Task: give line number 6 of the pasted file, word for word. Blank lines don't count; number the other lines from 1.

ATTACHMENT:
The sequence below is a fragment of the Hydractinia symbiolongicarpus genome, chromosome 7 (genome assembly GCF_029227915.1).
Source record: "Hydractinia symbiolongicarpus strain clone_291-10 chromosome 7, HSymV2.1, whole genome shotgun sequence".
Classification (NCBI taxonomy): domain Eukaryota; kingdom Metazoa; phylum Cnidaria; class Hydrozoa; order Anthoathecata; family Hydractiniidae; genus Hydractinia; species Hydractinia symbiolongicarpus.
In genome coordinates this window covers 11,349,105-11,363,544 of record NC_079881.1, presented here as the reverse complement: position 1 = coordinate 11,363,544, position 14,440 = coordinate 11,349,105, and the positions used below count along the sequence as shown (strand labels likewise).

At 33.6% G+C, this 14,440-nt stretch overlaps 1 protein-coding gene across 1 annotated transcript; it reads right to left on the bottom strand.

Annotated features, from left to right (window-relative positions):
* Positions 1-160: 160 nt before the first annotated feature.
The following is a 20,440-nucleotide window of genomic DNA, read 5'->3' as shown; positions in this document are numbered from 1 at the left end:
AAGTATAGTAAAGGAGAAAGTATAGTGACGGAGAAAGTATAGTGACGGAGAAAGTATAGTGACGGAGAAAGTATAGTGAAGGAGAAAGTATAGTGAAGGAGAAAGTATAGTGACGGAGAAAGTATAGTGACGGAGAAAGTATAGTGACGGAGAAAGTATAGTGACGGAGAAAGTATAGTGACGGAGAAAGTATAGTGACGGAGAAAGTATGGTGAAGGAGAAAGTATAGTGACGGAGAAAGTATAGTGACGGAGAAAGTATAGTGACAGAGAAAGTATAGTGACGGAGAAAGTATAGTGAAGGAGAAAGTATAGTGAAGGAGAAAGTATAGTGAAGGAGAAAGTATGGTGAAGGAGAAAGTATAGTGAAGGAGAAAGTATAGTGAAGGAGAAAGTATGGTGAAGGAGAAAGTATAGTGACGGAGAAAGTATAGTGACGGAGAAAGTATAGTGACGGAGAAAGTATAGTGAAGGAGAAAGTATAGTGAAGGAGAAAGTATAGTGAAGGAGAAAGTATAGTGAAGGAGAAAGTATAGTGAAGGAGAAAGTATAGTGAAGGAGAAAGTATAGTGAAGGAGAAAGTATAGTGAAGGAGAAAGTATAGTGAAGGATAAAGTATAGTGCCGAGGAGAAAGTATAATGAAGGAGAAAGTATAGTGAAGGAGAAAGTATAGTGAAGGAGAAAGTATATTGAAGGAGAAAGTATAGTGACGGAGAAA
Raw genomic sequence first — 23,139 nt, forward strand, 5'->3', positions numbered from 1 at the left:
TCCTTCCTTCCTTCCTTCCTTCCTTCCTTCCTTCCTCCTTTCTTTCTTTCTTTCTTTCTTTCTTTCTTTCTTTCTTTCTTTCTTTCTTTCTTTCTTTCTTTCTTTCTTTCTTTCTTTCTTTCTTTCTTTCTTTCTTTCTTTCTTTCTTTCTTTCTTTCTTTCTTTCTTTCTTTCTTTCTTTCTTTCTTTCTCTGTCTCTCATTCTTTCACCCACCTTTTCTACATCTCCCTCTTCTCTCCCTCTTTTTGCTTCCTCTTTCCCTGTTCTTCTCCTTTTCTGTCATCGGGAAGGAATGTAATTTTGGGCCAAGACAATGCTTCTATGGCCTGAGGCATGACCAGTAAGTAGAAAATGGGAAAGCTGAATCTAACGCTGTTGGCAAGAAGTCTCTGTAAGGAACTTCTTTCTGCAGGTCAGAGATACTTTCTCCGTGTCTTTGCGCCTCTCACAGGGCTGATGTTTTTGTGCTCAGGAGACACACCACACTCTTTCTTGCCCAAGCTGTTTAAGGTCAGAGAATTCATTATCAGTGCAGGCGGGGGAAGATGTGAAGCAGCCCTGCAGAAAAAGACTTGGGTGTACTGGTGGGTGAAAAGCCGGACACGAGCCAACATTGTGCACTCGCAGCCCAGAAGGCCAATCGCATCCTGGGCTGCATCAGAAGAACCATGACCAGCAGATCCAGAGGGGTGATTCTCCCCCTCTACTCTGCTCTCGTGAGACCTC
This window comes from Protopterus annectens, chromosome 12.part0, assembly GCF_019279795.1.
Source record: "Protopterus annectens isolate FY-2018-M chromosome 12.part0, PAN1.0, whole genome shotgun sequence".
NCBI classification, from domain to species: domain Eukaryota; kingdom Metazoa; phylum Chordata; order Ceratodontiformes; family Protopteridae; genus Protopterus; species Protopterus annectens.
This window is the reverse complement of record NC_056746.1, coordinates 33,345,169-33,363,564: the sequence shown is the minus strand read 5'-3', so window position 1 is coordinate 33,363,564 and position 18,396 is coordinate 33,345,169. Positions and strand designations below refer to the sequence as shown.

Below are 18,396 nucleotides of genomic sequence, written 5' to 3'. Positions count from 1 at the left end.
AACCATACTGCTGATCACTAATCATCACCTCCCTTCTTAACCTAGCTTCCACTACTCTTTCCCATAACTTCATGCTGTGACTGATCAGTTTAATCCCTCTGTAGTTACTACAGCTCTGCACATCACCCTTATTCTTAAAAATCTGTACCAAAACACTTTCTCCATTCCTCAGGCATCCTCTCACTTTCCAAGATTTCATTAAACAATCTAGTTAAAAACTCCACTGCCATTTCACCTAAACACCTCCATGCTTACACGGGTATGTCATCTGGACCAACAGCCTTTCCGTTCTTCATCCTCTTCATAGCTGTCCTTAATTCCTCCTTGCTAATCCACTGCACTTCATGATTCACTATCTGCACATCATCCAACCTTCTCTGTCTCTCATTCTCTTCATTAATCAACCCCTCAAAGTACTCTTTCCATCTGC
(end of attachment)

Annotated features, from left to right (window-relative positions):